Going into Space Crushes the Delicate Nerves in Your Eyeballs

Ed White, space walk
Astronaut Ed White performed the first American spacewalk during the Gemini 4 mission on June 3, 1965. (Image credit: NASA)

Two delicate, bundled stalks of nerve tissue erupt forward from the brain, slip between gaps in the backs of each eyeball, and attach themselves gently to the rear of each retina. These are the optic nerves, the transmitters linking human beings to their powers of sight. And now researchers have shown that space travel puts a powerful, dangerous squeeze on their fragile tips.

A study of 15 astronauts who had been on missions in orbital freefall for about six months found that the tissues at the backs of their eyes — tissues that surround the heads of their optic nerves — tended to look warped and swollen in the weeks after their return to Earth. This change could help explain why nearly half of long-term space travelers develop significant vision problems, according to the study, published today (Jan. 11) in the journal JAMA Ophthalmology.

This isn't the first study to demonstrate that space travel changes the shape of the eye; a 2011 paper published in the journal Ophthalmology showed that there were changes to the internal anatomies of astronauts' eyes. But the new study is the first to show direct, damaging changes to the optic nerve. [Photos: The First Space Tourists]

An image from a dissection shows a human optic nerve from a side-view of the face. (Image credit: Dr. John B. Selhorst/Wikimedia commons, CC-BY-SA 4.0)

That's a big deal, because as NASA slowly (ever so slowly) works toward long-term crewed missions into deep space, it needs to understand how those missions are likely to impact astronauts' health.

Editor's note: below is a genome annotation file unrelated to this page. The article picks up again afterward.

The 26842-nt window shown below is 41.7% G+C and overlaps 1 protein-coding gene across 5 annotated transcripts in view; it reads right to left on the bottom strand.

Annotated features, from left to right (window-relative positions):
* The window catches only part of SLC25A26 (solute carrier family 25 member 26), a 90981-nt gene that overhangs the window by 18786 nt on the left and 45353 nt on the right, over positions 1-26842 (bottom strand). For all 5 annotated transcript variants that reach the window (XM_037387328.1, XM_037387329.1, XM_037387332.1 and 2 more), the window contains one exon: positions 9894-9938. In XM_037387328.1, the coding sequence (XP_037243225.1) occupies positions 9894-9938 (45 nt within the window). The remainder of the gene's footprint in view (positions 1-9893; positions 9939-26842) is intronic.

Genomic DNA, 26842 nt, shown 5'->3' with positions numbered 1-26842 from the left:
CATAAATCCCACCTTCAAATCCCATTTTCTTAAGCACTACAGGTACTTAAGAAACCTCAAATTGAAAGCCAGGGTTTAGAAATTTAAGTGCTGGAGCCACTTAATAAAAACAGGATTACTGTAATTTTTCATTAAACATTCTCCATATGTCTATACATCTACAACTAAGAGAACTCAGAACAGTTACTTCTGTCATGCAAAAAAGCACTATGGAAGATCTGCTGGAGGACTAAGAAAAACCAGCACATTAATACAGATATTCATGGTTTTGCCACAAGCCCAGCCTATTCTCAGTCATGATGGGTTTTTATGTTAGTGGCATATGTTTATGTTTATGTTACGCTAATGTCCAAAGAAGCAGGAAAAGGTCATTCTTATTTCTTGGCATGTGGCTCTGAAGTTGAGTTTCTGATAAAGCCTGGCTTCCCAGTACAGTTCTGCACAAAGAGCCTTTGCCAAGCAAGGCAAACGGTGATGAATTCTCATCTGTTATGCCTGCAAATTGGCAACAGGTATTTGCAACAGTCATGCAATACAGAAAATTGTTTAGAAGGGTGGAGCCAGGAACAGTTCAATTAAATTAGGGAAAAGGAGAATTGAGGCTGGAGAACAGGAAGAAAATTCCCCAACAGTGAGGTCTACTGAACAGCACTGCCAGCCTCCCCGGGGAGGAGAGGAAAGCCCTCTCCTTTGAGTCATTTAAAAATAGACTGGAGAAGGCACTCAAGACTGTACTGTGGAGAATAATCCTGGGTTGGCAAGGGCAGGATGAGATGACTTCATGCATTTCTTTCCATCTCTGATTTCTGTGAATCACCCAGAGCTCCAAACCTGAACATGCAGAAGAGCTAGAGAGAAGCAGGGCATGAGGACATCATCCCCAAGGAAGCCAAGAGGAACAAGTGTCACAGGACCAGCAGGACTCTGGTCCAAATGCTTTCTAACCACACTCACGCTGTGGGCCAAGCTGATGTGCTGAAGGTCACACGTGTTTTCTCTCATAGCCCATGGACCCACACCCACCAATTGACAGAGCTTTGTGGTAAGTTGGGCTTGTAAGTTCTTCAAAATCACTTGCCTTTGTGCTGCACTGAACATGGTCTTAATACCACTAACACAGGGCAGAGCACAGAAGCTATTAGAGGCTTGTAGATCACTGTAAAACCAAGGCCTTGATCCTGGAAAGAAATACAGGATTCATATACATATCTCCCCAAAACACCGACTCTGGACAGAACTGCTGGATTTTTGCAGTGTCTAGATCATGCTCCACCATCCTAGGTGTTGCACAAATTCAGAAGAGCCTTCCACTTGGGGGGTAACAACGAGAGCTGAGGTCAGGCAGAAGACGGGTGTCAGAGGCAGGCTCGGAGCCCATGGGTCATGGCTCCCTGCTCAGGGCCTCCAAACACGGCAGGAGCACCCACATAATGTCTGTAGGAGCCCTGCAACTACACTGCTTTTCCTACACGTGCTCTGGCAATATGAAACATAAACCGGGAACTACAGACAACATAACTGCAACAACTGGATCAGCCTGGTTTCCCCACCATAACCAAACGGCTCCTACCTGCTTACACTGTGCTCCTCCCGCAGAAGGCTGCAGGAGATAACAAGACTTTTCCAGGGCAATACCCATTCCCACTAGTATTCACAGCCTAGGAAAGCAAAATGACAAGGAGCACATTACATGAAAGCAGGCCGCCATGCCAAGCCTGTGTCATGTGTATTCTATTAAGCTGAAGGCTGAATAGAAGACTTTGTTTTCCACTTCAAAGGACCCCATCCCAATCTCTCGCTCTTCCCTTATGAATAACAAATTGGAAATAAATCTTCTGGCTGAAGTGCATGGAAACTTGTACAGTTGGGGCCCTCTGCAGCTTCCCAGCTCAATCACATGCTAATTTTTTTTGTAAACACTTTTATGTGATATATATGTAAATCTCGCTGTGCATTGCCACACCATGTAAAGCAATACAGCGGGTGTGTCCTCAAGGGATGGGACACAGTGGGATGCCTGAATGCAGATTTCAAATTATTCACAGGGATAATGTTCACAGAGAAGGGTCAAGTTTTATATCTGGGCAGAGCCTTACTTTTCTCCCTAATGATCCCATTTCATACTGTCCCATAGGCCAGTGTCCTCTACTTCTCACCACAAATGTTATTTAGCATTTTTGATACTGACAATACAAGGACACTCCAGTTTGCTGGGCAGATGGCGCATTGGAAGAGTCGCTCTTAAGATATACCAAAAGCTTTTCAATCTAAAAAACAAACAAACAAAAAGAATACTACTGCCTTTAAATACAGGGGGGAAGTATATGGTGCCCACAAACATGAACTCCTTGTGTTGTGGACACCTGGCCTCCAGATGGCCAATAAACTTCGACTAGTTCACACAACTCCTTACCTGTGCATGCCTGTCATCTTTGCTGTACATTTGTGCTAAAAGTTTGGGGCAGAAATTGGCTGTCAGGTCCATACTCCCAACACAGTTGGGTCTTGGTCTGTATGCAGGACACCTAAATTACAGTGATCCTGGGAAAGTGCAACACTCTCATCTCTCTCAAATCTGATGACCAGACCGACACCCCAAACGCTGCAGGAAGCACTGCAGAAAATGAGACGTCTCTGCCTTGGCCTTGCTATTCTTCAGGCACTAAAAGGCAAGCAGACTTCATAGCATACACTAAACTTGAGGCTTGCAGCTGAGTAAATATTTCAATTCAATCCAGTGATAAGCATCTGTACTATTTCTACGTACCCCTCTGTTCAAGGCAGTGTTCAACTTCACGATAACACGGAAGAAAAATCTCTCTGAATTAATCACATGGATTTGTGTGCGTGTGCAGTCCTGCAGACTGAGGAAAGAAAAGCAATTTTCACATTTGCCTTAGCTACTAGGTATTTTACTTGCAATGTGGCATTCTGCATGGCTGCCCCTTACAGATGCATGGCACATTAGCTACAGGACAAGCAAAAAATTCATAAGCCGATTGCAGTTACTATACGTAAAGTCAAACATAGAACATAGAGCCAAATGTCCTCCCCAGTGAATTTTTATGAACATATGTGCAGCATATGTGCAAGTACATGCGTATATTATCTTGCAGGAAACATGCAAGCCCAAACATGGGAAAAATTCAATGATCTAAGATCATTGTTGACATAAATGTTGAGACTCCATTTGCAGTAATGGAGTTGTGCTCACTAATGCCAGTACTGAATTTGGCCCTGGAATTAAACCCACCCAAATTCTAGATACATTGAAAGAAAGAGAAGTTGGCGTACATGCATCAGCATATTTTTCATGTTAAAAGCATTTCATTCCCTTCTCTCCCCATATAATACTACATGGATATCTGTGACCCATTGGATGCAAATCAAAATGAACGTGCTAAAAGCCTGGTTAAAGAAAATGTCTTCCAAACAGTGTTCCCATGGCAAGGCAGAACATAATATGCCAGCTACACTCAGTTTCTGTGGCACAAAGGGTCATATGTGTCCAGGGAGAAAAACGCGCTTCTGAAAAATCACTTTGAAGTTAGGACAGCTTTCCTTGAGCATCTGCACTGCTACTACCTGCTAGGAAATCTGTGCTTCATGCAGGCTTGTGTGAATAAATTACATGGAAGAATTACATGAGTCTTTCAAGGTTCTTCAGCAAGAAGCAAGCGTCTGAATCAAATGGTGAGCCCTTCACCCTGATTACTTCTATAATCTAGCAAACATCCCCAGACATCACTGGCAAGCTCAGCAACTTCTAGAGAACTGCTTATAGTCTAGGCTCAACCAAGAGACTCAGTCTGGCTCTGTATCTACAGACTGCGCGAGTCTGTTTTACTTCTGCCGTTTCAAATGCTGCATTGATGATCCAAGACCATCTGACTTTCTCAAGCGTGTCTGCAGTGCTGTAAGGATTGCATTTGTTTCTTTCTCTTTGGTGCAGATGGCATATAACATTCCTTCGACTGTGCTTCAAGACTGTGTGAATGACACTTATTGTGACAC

Many of the 15 astronauts in the study had pre-existing eye damage (likely from previous missions) before the trips to space documented in this study. But images of their Bruch membrane openings — the gaps in the back of the eye through which the optic nerve travels — showed those tissues moving deeper into the eye after long-term missions and swelling significantly after the astronauts returned to Earth.

It's not clear exactly why this happens, but the researchers offered a guess: Perhaps the internal pressure in the eye increases while the astronauts are up in space, and over time, the surrounding tissues get used to that new pressure. Then, upon return to Earth's gravity, that pressure might quickly drain away. The rapid change could irritate and deform the eye's internal tissues.

The researchers don't offer a solution to this problem, and it's not clear that it's a problem within NASA's capacity to solve. But it's an issue the human spaceflight program will have to think about carefully as it asks its workforce to endure longer and longer stints in outer space.

Originally published on Live Science.

Rafi Letzter
Staff Writer
Rafi joined Live Science in 2017. He has a bachelor's degree in journalism from Northwestern University’s Medill School of journalism. You can find his past science reporting at Inverse, Business Insider and Popular Science, and his past photojournalism on the Flash90 wire service and in the pages of The Courier Post of southern New Jersey.